Comment of the Day: “Ethics Dunces: Ten Prominent Doctors, Surgeons and Med School Professors Who Want Columbia To Kick Dr. Oz Off Its Faculty”

The late Prof. George Wald, the best teacher I ever had. In biology, not political science. George did not acknowledge the distinction.

The late Prof. George Wald, the best teacher I ever had. In biology, not political science. George did not acknowledge the distinction.

Commenter Alexander Cheezem, who has quite a bit of expertise (also passion) on such matters, weighed in on the current controversy over the “quackery” of daytime TV star “Dr. Oz.” This time I’ll hold my comments until the end; here is Alex’s excellent Comment of the Day on the post, Ethics Dunces: Ten Prominent Doctors, Surgeons and Med School Professors Who Want Columbia To Kick “Dr. Oz” Off Its Faculty:

I’m going to have to both agree and disagree with you here. First off, I applaud Columbia University’s response and agree that the principle of academic freedom is applicable here… to a point.

Secondly, however, I’m going to have to disagree with you regarding the parallels. Linus Pauling was an embarrassment to medicine, not chemistry. Wald was overly passionate about politics, not biology. Nagel’s views on biology are an embarrassment, not his views on what he’s supposed to be actually teaching. Chomsky’s forays into political science may be an embarrassment (personally, I regard them as something of a mixed bag), but that’s not what he was the professor of, is it?

Kass, McKinnon, Harper, and Singer are closer parallels, of course, but there’s still one rather huge difference: Dr. Oz is a doctor… and runs his show as one. It is, as the comedian John Oliver put it, the Dr. Oz Show, not “Check This Shit Out With Some Guy Named Mehmet”. This is quite relevant for a number of reasons, not the least of which is that offering medical advice is within the scope of what doctors do. Offering that advice while invoking his medical license as a relevant qualification, simply put, can be considered part of the actual practice of medicine. Continue reading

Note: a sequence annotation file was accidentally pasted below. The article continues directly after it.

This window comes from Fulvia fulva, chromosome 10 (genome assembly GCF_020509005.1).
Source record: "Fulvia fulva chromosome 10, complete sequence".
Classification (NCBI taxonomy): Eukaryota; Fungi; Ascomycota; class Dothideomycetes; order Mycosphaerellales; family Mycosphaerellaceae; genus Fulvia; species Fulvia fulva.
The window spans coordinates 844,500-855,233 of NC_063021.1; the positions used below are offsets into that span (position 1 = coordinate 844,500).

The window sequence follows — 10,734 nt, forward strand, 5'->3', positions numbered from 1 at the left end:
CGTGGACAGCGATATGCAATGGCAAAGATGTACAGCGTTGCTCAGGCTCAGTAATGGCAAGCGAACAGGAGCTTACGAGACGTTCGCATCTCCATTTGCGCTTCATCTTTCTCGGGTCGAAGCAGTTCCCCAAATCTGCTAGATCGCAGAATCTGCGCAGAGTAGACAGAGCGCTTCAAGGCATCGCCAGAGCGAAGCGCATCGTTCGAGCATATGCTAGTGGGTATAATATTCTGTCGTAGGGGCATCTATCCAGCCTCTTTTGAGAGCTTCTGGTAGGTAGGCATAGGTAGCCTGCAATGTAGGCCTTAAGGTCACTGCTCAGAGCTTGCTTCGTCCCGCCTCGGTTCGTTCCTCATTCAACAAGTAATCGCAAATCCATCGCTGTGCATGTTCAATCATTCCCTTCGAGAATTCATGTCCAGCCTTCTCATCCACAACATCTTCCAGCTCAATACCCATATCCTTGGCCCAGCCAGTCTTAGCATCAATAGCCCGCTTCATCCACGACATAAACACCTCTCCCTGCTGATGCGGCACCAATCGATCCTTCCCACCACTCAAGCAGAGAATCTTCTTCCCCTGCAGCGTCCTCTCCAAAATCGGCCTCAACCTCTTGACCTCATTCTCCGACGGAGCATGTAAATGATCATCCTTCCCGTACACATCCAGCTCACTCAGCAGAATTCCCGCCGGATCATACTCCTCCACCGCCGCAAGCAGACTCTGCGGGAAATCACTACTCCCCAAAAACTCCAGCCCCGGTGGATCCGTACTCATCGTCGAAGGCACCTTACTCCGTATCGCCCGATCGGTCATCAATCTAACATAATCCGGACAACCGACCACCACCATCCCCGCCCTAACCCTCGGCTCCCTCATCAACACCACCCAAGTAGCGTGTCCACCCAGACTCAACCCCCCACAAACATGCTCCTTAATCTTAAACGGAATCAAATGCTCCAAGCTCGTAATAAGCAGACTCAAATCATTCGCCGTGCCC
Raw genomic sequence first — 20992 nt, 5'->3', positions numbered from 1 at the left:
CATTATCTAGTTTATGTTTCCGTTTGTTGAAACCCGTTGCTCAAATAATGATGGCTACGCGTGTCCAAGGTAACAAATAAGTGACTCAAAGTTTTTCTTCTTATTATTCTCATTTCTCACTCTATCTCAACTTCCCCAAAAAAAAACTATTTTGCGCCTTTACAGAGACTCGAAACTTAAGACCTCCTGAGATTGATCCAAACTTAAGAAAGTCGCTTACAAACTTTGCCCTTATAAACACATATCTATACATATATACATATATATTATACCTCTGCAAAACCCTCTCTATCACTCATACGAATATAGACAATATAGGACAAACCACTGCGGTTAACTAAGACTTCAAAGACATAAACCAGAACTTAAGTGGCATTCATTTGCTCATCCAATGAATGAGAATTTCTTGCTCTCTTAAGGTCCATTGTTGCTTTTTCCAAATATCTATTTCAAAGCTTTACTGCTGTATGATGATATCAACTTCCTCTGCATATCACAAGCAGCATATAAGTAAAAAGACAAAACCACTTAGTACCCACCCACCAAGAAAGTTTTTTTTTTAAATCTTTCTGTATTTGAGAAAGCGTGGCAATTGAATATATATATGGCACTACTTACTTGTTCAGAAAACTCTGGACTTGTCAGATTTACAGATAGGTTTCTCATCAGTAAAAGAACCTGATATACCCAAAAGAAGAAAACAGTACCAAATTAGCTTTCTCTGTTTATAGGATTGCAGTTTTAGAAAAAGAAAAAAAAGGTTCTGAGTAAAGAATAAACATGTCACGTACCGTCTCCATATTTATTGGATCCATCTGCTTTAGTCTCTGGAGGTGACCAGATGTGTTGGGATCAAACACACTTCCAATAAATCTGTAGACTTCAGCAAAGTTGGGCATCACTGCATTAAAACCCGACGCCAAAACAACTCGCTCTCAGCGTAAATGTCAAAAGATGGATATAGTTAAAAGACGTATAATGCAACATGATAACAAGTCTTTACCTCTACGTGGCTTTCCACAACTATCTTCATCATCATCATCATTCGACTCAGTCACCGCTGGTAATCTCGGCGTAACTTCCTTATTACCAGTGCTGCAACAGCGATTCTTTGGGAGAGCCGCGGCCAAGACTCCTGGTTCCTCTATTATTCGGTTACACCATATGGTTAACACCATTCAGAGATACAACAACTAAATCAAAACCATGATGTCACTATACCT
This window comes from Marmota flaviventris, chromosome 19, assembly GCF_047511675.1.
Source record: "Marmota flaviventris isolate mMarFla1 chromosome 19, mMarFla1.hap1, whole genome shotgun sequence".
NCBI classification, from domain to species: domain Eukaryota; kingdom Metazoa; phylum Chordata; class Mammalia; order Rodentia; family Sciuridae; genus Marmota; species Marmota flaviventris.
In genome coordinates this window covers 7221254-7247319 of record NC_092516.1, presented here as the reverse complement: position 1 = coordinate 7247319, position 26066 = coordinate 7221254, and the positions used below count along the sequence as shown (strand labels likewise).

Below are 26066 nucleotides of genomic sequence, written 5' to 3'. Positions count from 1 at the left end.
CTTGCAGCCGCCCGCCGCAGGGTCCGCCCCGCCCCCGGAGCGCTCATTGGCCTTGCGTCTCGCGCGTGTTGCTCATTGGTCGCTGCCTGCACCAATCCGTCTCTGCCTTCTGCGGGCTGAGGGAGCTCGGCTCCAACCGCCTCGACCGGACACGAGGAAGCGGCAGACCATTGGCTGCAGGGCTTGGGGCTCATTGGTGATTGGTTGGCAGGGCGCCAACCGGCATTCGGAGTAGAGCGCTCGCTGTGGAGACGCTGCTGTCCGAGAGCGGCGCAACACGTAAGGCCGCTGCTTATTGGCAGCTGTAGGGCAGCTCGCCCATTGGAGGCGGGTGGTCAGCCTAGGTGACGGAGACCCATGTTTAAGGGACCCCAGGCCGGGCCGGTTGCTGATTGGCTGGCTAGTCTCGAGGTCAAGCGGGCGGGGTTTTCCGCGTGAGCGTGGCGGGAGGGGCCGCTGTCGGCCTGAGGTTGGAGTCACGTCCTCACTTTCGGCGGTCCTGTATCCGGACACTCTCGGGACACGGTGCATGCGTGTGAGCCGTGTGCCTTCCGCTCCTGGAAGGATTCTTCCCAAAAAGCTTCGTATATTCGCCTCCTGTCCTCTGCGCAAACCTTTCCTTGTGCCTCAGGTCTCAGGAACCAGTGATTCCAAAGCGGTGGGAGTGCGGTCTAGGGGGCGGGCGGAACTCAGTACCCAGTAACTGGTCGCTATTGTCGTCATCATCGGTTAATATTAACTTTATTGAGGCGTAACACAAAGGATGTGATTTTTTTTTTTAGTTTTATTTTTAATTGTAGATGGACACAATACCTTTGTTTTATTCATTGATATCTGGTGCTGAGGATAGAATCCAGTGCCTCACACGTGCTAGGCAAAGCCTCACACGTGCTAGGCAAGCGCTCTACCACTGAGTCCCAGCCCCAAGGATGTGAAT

Ethics Dunces: Ten Prominent Doctors, Surgeons and Med School Professors Who Want Columbia To Kick “Dr. Oz” Off Its Faculty

Dr Oz

Perhaps they tried this because Columbia has been having a bad ethics year so far… that could be it, I guess.

For the record, here are are the ten prominent individuals in the field of medicine who called on Columbia University to kick Dr. Mehmet Oz, better known to Oprah fans and junk TV addicts as “Dr.Oz,” off its medical school’s faculty:

Henry I. Miller, M.D.
Robert Wesson Fellow in Scientific Philosophy
& Public Policy
Hoover Institution
Stanford University
Stanford, CA

Scott W. Atlas, M.D.
David and Joan Traitel Senior Fellow
Hoover Institution
Stanford University
Stanford, CA

Jack Fisher, M.D.
Professor of Surgery (emeritus)
University of California, San Diego
La Jolla, CA

Shelley Fleet, M.D.
Anesthesiologist
Longwood, FL

Gordon N. Gill, M.D.
Dean (emeritus) of Translational Medicine
University of California, San Diego
La Jolla, CA

Michael H. Mellon, M.D.
Pediatric Allergist
San Diego, CA

Gilbert Ross, M.D.
President (Acting) and Executive Director
American Council on Science and Health
New York, NY

Samuel Schneider, M.D.
Psychiatrist
Princeton, NJ

Glenn Swogger Jr. M.D.
Director of the Will Menninger Center for Applied Behavioral Sciences (retired)The Menninger Foundation
Topeka, KS

Joel E. Tepper, M.D.
Hector MacLean Distinguished Professor of Cancer Research
Dept of Radiation Oncology
University of North Carolina School of Medicine
Chapel Hill, NC

And here is their letter. They are troubled because “Dr. Oz” has embraced dubious products and health promotion techniques on his TV show. Indeed he has. On TV, Dr. Oz is a quack. He uses his medical credentials to, as the letter says, show “disdain for science and for evidence-based medicine” and to display  “baseless and relentless opposition to the genetic engineering of food crops.”  And no one can deny that  “he has manifested an egregious lack of integrity by promoting quack treatments and cures in the interest of personal financial gain.”

None of which is justification for taking him off the faculty, where his teaching duties are unrelated to his lucrative TV persona, and are the direct result of his recognized expertise in cardiothoracic surgery.

Could it be that all of these doctors—including Professors Tepper and Fisher, and Dean Gill— have never encountered the sacred educational principle of  academic freedom? Continue reading